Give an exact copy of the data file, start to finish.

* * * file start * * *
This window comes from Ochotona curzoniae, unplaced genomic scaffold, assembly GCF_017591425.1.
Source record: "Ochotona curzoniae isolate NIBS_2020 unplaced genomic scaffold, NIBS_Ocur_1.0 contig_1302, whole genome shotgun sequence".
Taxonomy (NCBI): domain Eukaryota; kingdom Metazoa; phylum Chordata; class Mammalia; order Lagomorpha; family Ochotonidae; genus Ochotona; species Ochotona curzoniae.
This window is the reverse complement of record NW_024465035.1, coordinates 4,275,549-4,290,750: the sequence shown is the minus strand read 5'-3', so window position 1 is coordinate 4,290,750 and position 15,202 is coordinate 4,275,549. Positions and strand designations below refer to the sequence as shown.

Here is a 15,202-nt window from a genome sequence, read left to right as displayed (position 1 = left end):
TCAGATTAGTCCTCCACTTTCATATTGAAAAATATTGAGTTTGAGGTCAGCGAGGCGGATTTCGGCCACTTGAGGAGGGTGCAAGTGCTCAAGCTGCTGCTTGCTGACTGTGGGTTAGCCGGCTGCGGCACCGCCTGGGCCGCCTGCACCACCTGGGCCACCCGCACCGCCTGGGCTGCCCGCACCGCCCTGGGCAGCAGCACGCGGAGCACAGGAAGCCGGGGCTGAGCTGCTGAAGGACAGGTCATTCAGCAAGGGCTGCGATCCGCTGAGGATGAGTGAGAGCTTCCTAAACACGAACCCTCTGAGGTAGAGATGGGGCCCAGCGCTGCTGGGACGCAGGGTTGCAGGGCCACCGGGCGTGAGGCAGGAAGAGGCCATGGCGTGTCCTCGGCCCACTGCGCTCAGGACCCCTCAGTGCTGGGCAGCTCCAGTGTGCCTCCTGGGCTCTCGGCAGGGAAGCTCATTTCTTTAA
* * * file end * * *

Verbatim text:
This window comes from Ochotona curzoniae, unplaced genomic scaffold, assembly GCF_017591425.1.
Source record: "Ochotona curzoniae isolate NIBS_2020 unplaced genomic scaffold, NIBS_Ocur_1.0 contig_1302, whole genome shotgun sequence".
Taxonomy (NCBI): domain Eukaryota; kingdom Metazoa; phylum Chordata; class Mammalia; order Lagomorpha; family Ochotonidae; genus Ochotona; species Ochotona curzoniae.
This window is the reverse complement of record NW_024465035.1, coordinates 4,275,549-4,290,750: the sequence shown is the minus strand read 5'-3', so window position 1 is coordinate 4,290,750 and position 15,202 is coordinate 4,275,549. Positions and strand designations below refer to the sequence as shown.

Here is a 15,202-nt window from a genome sequence, read left to right as displayed (position 1 = left end):
TCAGATTAGTCCTCCACTTTCATATTGAAAAATATTGAGTTTGAGGTCAGCGAGGCGGATTTCGGCCACTTGAGGAGGGTGCAAGTGCTCAAGCTGCTGCTTGCTGACTGTGGGTTAGCCGGCTGCGGCACCGCCTGGGCCGCCTGCACCACCTGGGCCACCCGCACCGCCTGGGCTGCCCGCACCGCCCTGGGCAGCAGCACGCGGAGCACAGGAAGCCGGGGCTGAGCTGCTGAAGGACAGGTCATTCAGCAAGGGCTGCGATCCGCTGAGGATGAGTGAGAGCTTCCTAAACACGAACCCTCTGAGGTAGAGATGGGGCCCAGCGCTGCTGGGACGCAGGGTTGCAGGGCCACCGGGCGTGAGGCAGGAAGAGGCCATGGCGTGTCCTCGGCCCACTGCGCTCAGGACCCCTCAGTGCTGGGCAGCTCCAGTGTGCCTCCTGGGCTCTCGGCAGGGAAGCTCATTTCTTTAA